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Association of electrospinning with electrospraying: a strategy to produce 3D scaffolds with incorporated stem cells for use in tissue engineering.

Braghirolli DI, Zamboni F, Acasigua GA, Pranke P - Int J Nanomedicine (2015)

Bottom Line: Histological analysis of the SCCs after 1 day of cultivation showed that the cells were uniformly distributed throughout the thickness of the scaffolds.SCCs exhibited good mechanical properties, compatible with their handling and further implantation.The results obtained in the present study suggest that the association of electrospinning and bioelectrospraying provides an interesting tool for forming 3D cell-integrated scaffolds, making it a viable alternative for use in tissue engineering.

View Article: PubMed Central - PubMed

Affiliation: Hematology and Stem Cells Laboratory, Faculty of Pharmacy, Universidade Federal do Rio Grande do Sul, Porto Alegre, Rio Grande do Sul, Brazil ; Department of Materials Science, Universidade Federal do Rio Grande do Sul, Porto Alegre, Rio Grande do Sul, Brazil.

ABSTRACT
In tissue engineering, a uniform cell occupation of scaffolds is crucial to ensure the success of tissue regeneration. However, this point remains an unsolved problem in 3D scaffolds. In this study, a direct method to integrate cells into fiber scaffolds was investigated by combining the methods of electrospinning of fibers and bioelectrospraying of cells. With the associating of these methods, the cells were incorporated into the 3D scaffolds while the fibers were being produced. The scaffolds containing cells (SCCs) were produced using 20% poly(lactide-co-glycolide) solution for electrospinning and mesenchymal stem cells from deciduous teeth as a suspension for bioelectrospraying. After their production, the SCCs were cultivated for 15 days at 37°C with an atmosphere of 5% CO2. The 3-(4,5-dimethylthiazol- 2-yl)-2,5-diphenyltetrazolium bromide test demonstrated that the cells remained viable and were able to grow between the fibers. Scanning electron microscopy showed the presence of a high number of cells in the structure of the scaffolds and confocal images demonstrated that the cells were able to adapt and spread between the fibers. Histological analysis of the SCCs after 1 day of cultivation showed that the cells were uniformly distributed throughout the thickness of the scaffolds. Some physicochemical properties of the scaffolds were also investigated. SCCs exhibited good mechanical properties, compatible with their handling and further implantation. The results obtained in the present study suggest that the association of electrospinning and bioelectrospraying provides an interesting tool for forming 3D cell-integrated scaffolds, making it a viable alternative for use in tissue engineering.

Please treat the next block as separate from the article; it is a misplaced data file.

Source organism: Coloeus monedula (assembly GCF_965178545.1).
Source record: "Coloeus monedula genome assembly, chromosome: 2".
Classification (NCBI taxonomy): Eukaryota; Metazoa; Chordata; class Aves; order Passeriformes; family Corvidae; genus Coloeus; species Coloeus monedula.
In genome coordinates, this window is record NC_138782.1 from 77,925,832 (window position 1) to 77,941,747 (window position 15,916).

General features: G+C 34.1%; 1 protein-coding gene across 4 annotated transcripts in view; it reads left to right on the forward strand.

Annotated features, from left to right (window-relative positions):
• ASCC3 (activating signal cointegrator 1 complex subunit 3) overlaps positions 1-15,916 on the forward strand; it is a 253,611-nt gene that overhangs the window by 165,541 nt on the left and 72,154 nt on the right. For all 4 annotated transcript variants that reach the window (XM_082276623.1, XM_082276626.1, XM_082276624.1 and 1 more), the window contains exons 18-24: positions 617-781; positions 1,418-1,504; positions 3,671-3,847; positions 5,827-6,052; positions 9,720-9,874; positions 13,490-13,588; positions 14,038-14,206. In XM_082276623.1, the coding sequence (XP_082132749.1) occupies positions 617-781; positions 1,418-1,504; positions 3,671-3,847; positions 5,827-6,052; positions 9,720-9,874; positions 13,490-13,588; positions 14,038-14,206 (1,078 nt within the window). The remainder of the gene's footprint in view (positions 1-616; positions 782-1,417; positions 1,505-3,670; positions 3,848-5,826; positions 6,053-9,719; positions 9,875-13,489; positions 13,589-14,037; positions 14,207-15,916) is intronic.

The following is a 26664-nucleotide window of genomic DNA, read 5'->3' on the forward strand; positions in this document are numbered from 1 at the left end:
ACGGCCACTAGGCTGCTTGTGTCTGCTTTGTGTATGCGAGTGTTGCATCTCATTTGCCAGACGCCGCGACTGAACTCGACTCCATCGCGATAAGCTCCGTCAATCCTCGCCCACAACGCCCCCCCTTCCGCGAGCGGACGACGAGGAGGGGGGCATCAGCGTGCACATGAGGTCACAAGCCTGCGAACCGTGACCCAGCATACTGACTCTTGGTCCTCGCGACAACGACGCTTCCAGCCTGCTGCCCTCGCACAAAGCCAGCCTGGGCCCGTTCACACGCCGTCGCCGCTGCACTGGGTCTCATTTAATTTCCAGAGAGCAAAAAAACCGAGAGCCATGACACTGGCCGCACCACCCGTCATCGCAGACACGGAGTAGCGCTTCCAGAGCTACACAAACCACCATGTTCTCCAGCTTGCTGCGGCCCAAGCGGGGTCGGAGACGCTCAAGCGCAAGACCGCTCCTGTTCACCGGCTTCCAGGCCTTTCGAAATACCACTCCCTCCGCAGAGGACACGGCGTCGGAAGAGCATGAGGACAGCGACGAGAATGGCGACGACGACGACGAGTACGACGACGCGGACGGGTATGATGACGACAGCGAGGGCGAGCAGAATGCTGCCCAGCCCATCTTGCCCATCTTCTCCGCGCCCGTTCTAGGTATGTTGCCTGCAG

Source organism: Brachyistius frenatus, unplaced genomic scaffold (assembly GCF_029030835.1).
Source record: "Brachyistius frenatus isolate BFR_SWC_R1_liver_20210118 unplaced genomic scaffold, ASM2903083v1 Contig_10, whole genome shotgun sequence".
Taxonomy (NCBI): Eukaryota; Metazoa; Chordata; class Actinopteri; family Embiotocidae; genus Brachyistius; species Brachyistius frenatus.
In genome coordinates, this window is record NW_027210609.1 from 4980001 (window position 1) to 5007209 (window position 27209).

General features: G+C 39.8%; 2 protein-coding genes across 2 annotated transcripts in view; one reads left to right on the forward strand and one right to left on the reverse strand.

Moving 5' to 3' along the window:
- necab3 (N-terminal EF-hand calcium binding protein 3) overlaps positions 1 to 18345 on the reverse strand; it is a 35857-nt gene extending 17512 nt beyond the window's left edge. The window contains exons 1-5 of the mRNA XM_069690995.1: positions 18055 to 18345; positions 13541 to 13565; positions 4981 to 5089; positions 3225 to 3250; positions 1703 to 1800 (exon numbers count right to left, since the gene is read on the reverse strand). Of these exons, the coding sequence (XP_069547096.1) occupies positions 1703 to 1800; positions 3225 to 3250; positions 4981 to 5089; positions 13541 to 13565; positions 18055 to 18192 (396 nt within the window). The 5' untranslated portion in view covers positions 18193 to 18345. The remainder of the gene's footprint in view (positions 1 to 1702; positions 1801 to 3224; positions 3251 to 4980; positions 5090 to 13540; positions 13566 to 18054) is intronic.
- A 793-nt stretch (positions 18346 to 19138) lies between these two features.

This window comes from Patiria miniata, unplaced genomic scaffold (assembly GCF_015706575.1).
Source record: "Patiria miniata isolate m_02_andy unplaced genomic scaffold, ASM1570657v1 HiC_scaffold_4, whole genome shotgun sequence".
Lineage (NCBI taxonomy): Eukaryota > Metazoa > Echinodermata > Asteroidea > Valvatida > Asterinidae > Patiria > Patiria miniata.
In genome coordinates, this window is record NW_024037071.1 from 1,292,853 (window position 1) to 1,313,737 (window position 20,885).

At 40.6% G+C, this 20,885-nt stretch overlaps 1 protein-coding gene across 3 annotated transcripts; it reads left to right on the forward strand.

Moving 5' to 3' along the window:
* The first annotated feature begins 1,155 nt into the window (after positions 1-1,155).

No MeSH data available.


Sample of scaffold containing cells after production.Note: The arrow shows the more central localization of the electrospraying jet through the width of the scaffold.
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f2-ijn-10-5159: Sample of scaffold containing cells after production.Note: The arrow shows the more central localization of the electrospraying jet through the width of the scaffold.

Mentions: SCCs were produced by the association of the bioelectrospraying and electrospinning methods (Figure 2). Cellular suspensions with concentrations ranging from 3×106 cells/mL to 7.5×106 cells/mL could be electrosprayed successfully without the need for changes in the bioelectrospraying parameters. The suspension with concentration 7.5×106 cells/mL was chosen for SCC production. During SCC formation, it was observed that the direction of the electrospraying jet was in a central position in the fiber area formed by electrospinning. Because of this, the electrospraying bomb was rotated every 5 minutes to increase the bioelectrospraying and electrospinning convergence area, creating a more homogeneous cellular distribution among the electrospun fibers. After production of SCCs, their physicochemical and biological properties were evaluated.